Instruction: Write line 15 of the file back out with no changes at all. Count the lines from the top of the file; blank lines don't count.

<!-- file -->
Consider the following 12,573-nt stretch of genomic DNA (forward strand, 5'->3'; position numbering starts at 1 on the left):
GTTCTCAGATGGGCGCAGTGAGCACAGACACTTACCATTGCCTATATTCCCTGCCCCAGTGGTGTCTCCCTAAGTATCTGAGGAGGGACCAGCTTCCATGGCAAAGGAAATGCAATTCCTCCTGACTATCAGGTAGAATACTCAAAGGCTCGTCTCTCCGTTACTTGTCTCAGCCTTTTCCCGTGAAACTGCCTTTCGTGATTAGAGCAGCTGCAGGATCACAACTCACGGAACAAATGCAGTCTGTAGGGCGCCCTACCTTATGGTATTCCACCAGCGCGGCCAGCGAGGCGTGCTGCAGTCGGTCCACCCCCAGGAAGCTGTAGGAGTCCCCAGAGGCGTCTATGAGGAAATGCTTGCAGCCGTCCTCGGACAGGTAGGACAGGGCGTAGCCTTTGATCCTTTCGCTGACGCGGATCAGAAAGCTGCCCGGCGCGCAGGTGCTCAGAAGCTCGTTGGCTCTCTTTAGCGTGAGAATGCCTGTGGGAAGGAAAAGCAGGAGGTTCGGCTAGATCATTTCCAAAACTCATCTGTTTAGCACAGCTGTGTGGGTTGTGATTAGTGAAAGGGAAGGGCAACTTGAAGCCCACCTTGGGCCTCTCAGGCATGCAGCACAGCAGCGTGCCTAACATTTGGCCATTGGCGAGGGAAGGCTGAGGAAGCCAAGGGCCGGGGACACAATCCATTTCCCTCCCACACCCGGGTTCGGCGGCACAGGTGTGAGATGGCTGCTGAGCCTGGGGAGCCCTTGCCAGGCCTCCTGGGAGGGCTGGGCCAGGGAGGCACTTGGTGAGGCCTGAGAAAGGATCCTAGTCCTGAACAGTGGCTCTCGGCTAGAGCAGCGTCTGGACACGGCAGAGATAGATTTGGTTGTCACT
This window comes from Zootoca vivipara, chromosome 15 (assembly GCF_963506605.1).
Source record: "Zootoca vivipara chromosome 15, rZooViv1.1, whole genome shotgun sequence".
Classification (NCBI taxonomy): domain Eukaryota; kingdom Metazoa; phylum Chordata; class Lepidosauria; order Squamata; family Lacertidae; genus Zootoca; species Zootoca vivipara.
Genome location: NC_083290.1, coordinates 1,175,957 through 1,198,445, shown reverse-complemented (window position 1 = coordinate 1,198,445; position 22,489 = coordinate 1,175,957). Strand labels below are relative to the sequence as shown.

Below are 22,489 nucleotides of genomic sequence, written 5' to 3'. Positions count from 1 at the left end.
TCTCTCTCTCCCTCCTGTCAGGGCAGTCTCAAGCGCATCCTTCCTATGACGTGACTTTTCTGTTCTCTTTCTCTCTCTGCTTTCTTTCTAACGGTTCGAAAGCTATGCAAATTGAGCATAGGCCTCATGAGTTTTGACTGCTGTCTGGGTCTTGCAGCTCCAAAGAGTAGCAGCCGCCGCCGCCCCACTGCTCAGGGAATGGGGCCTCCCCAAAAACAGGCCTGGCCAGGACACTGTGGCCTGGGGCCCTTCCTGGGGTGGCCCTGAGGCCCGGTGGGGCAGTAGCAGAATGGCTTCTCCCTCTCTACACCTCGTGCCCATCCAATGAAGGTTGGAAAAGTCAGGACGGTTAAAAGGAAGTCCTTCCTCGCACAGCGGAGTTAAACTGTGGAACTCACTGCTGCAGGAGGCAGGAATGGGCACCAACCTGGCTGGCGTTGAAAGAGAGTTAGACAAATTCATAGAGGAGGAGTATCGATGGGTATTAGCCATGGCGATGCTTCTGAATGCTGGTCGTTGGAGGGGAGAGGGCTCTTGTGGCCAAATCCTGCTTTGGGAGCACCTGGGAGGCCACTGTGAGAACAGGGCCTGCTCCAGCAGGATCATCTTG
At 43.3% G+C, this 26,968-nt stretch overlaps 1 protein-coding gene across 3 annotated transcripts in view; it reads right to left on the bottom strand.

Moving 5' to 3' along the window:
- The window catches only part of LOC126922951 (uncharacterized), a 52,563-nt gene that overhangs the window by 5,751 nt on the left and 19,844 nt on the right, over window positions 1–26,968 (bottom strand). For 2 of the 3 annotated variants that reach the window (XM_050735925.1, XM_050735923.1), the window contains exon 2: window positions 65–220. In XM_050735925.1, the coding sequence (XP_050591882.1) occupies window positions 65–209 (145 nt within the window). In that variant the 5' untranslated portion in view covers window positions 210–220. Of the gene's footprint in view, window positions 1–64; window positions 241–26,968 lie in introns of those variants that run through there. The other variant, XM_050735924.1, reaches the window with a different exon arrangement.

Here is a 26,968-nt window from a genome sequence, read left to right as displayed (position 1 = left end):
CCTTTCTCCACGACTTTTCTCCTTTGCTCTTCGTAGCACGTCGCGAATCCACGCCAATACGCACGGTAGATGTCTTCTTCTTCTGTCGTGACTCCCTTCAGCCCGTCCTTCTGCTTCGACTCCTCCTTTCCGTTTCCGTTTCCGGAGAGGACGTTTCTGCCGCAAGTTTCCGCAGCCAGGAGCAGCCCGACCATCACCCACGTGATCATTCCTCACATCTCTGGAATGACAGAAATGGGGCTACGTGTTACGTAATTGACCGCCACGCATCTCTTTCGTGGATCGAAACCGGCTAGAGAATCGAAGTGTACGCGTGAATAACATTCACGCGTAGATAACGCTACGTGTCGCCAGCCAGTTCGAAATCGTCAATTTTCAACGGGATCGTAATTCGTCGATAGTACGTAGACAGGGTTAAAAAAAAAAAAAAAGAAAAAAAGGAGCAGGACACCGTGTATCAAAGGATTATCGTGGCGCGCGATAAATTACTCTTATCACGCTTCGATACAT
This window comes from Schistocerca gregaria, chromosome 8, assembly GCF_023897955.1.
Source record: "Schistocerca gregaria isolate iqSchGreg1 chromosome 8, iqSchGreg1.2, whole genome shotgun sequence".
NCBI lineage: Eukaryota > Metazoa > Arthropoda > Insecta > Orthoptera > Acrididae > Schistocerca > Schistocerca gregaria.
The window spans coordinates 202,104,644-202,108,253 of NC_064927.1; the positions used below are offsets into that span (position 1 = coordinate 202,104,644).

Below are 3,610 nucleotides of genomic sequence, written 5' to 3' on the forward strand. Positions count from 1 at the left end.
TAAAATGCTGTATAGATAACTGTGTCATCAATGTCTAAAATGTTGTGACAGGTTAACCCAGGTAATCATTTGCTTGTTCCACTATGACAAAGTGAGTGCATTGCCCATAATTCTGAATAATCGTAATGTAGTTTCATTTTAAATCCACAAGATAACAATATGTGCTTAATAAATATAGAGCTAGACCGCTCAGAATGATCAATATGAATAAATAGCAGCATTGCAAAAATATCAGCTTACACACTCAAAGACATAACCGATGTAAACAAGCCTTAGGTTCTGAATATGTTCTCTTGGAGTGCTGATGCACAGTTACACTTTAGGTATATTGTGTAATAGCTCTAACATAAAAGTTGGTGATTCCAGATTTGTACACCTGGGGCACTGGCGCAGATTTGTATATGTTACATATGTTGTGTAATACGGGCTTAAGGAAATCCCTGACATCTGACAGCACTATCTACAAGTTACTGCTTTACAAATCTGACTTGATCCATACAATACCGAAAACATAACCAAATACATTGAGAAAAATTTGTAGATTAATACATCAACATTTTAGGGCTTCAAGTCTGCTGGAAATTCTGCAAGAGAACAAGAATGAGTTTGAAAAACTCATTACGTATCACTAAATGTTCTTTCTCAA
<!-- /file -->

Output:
Source record: "Schistocerca gregaria isolate iqSchGreg1 chromosome 8, iqSchGreg1.2, whole genome shotgun sequence".